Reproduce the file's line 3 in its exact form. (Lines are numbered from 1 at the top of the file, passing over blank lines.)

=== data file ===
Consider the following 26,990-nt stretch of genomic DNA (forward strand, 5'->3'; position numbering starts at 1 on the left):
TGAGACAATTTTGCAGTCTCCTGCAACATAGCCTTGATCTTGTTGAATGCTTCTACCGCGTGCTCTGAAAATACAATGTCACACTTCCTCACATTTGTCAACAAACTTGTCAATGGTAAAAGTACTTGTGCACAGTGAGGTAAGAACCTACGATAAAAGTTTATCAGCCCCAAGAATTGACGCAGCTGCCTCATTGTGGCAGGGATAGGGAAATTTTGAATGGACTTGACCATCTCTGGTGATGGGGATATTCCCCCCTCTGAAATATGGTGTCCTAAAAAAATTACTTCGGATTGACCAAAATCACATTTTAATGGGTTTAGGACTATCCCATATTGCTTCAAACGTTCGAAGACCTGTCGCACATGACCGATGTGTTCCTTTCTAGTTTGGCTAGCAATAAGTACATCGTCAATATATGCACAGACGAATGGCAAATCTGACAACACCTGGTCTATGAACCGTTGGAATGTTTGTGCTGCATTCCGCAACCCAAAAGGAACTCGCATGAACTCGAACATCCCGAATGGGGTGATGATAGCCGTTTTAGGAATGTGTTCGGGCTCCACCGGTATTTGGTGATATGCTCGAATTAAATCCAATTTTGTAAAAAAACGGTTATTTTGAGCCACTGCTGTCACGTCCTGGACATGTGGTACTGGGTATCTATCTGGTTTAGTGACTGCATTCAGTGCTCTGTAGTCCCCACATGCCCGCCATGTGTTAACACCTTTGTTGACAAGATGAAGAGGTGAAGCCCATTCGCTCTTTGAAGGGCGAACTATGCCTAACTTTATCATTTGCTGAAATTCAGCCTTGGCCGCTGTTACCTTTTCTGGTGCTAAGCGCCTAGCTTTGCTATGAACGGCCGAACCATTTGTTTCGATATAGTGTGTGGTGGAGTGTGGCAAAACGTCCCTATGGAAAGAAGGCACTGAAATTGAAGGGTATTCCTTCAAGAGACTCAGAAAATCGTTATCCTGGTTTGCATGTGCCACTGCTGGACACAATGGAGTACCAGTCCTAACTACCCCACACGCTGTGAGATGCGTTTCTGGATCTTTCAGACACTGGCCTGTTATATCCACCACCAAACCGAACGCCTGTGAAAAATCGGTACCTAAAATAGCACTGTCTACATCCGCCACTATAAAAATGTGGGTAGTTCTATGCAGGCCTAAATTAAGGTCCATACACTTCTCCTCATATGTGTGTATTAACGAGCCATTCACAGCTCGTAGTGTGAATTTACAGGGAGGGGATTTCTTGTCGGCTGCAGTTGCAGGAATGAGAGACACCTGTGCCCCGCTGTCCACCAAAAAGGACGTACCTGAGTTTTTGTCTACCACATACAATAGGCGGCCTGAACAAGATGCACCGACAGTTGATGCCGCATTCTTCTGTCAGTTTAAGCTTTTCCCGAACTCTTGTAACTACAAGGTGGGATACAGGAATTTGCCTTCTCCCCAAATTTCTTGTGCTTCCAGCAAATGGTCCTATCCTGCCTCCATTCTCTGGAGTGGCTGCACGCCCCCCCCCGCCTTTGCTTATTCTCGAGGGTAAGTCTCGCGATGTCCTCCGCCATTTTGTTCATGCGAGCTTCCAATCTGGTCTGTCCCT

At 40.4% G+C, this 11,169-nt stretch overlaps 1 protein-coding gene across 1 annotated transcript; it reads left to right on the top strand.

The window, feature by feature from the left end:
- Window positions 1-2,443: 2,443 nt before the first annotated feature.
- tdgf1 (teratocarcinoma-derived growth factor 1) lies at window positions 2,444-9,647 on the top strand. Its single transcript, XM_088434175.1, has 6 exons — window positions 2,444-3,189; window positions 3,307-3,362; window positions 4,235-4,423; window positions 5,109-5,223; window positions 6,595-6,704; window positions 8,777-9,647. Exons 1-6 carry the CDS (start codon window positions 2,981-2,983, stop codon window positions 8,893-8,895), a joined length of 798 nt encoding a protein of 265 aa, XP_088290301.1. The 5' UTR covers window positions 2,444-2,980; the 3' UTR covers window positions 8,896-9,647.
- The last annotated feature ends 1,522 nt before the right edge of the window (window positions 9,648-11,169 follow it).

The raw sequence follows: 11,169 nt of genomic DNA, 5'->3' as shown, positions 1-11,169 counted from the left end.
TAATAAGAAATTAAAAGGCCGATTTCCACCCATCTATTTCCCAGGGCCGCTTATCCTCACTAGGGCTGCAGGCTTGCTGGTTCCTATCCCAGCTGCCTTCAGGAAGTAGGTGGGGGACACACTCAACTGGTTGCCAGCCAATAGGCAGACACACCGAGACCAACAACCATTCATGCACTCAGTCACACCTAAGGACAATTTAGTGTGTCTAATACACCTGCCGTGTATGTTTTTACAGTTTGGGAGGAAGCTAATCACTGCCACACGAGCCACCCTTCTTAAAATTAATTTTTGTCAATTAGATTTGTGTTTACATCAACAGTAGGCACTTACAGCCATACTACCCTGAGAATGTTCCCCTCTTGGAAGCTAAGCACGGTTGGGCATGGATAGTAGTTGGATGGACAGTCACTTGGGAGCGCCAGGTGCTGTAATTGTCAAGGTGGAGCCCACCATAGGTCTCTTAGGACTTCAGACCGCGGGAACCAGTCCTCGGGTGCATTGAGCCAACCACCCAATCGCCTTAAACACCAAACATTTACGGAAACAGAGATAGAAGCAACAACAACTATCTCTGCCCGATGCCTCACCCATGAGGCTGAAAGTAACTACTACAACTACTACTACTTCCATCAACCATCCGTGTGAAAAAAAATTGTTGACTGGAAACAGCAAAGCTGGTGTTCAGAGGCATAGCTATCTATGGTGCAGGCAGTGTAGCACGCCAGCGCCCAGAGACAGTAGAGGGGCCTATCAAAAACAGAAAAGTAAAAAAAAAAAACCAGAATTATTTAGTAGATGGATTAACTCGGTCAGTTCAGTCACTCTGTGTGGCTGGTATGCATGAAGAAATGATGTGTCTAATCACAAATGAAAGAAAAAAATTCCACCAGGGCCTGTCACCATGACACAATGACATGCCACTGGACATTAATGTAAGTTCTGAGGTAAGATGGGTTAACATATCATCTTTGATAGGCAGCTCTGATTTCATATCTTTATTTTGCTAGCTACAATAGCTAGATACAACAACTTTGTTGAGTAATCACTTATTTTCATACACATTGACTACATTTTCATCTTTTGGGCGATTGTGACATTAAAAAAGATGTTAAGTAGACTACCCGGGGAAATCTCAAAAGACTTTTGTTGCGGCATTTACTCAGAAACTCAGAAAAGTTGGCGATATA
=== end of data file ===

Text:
At 40.4% G+C, this 11,169-nt stretch overlaps 1 protein-coding gene across 1 annotated transcript; it reads left to right on the top strand.